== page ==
Women's International League for Peace and Freedom Papers, Woman's Peace Party

Documents in this collection


Blake asks for Addams permission to include her name on the Children's Peace Petition.

Armstrong expresses his beliefs about the peace movement and the causes of the current war.

Armstrong suggests radical ideas for how Europe, and the world, can achieve peace.

Catt supports Addams' plan for a peace conference and makes suggestions.

Gavit discusses news coverage of the peace meeting held at Henry Street and encourages her to continue speaking out against the war in the hopes that something will strike a spark with the public.

Haskell describes the Endowment's plan to turn public opinion away from preparedness and towards peace. He asks Addams to commit to lectures for them.

Catt discusses the current peace movement as "over masculine" with little interest in the point of view of women. She suggests that women organize a demonstration alone.

Wald does not believe that the Washington peace meeting is a good idea and will attend the Child Labor Conference. She hopes to see Addams.

Addams updates Mead on the conference in Washington and asks Mead to send a pamphlet called "Women and War" to those invited.

Armstrong discusses the updates with women's clubs in Pennsylvania and thanks Addams for speaking at a recent luncheon.

Bramhall discusses the activities of the local women's clubs with suffrage and peace in St. Paul.

Catts corresponds with Addams about the peace movement and the roles of herself and Addams in regards to an upcoming meeting.

Sewall can not obtain a list of national organizations and reveals that Miller will attend the peace conference hosted by Addams if she is invited.

Bailey thanks Addams for her work for suffrage and peace.

Addams asks Mead to present her "Appeal of the Women" at the upcoming meeting in Washington, and notes that suffrage needs to be pushed as a key issue there.

Addams discusses the idea of forming a National Peace Committee of Women that would consist of various smaller organizations that fit the criteria uniting for a common cause.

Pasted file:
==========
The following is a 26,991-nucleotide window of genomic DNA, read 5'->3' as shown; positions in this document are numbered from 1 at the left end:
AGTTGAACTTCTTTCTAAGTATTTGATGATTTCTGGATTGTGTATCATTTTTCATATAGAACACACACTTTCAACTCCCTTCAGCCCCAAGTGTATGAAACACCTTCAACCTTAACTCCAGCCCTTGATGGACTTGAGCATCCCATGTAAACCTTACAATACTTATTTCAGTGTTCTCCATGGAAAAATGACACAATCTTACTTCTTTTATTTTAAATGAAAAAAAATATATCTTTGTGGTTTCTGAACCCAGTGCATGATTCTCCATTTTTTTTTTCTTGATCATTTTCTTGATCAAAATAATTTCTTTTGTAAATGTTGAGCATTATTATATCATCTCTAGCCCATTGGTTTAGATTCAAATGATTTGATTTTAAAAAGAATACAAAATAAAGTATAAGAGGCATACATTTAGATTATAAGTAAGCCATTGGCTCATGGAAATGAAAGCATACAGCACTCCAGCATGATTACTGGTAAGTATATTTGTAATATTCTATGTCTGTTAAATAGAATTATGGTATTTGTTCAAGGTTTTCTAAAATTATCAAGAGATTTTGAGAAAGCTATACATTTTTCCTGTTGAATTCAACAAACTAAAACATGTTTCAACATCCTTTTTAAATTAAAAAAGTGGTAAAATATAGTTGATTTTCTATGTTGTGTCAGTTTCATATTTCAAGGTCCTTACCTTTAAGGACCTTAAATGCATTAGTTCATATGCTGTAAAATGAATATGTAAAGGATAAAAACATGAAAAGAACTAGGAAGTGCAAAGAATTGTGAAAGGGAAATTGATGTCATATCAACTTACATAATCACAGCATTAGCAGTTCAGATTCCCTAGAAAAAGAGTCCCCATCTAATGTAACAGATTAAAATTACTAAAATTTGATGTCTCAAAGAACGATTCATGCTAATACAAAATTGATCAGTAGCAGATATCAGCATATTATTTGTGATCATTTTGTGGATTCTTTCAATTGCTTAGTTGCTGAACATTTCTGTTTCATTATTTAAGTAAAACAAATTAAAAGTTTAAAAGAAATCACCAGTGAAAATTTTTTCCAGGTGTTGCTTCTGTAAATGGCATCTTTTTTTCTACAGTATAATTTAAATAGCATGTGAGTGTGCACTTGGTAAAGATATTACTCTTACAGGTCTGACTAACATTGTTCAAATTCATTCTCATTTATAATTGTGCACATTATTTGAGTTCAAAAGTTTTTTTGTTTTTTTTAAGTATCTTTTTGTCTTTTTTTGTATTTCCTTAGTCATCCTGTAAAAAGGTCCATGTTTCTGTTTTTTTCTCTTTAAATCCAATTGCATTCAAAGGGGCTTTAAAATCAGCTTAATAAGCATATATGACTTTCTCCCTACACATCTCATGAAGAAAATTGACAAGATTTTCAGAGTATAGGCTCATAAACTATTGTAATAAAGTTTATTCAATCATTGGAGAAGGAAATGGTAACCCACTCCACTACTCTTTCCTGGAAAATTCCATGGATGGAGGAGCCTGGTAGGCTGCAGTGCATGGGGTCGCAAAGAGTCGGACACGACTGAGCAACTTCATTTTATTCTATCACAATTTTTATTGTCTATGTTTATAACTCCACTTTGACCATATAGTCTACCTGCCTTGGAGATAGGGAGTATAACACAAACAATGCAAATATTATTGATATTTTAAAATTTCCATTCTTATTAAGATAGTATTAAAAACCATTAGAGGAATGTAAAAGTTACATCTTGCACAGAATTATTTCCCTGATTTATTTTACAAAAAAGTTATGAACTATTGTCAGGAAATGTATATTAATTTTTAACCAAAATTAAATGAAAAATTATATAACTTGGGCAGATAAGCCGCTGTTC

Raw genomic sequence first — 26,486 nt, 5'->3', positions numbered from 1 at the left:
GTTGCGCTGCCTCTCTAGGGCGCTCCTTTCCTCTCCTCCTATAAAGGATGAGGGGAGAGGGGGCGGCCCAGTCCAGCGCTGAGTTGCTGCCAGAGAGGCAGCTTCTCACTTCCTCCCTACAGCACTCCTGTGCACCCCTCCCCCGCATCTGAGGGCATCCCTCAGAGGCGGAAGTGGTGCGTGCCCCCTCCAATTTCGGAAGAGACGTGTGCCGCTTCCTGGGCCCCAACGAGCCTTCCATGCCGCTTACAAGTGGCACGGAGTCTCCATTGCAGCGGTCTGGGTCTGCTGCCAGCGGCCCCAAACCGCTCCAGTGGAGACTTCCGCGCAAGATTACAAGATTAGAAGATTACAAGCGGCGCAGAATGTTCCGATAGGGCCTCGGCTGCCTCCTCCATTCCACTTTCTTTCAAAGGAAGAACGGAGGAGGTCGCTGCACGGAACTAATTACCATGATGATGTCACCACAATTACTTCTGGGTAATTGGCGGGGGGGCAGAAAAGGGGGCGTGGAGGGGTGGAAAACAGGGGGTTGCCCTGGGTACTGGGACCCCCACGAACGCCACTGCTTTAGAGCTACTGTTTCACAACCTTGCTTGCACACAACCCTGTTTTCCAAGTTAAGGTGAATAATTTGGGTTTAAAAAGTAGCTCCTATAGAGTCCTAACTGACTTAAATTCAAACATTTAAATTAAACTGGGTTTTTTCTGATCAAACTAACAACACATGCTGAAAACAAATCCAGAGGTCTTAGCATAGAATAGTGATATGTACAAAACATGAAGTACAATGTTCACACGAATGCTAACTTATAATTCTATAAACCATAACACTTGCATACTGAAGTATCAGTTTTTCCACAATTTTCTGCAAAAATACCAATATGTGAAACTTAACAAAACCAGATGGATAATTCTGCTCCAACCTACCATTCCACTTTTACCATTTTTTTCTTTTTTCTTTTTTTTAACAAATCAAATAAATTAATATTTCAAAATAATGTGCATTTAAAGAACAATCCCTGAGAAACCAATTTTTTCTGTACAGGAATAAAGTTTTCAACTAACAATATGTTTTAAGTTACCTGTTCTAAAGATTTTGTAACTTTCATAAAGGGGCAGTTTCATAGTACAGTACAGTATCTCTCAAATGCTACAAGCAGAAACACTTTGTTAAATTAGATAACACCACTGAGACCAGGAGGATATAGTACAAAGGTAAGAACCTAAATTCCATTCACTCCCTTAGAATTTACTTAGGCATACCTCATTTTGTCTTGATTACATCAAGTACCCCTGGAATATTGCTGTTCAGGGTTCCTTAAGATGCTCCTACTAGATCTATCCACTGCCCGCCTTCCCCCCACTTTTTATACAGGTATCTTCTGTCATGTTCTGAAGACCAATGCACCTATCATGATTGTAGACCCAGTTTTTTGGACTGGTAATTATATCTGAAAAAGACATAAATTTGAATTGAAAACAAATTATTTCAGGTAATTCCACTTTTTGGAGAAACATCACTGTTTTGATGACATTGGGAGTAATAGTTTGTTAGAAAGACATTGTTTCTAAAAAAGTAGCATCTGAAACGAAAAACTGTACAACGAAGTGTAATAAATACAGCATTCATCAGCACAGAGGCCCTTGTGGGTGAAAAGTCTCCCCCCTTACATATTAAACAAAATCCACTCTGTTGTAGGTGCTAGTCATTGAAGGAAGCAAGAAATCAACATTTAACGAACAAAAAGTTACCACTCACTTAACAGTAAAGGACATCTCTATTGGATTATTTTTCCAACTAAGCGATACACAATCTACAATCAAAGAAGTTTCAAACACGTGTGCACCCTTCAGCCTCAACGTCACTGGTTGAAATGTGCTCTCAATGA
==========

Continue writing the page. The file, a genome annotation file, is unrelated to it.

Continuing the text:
Schwimmer will be in New York City reporting on the peace movement and has been in contact with many of the leaders in the movement.

Barrett agrees to help Addams with the plans for the Peace Committee. Barrett also sends Addams a fundraising letter.

The National Conference of Charities and Correction cannot send Glenn as a representative to the meeting in Washington, D.C. but she will agree to attend if Addams believes that her presence at the meeting will be especially helpful.

Pringsheim sends support for Addams' peace work from Germany by opposing the sending of ammunition from the States to Europe.

Pringsheim's resume outlines her experiences.

Pringsheim argues that trade practices of the United States in the early years of World War I have not been neutral.

Addams asks Mead to arrive early to the Washington, D.C. peace meeting to help with a situation regarding Lawrence.

Catt apologizes to Addams because she did not know that there was another conference planned in Washington, D.C and it has caused confusion.

Pethick-Lawrence describes a militant peace meeting held in Washignton.

White asks Addams about her attendance at upcoming conferences and meetings.

Addams drafts a reply to White's telegram and briefly describes her itinerary for the weekend.

Short tells Addams that there is a conference arranged for Thursday.

Addams recommends Mez for the Secretary of the Chicago Peace Society.

Blankenburg cannot attend the peace meeting but supports the movement. She does not believe that the peace and suffrage movement should combine.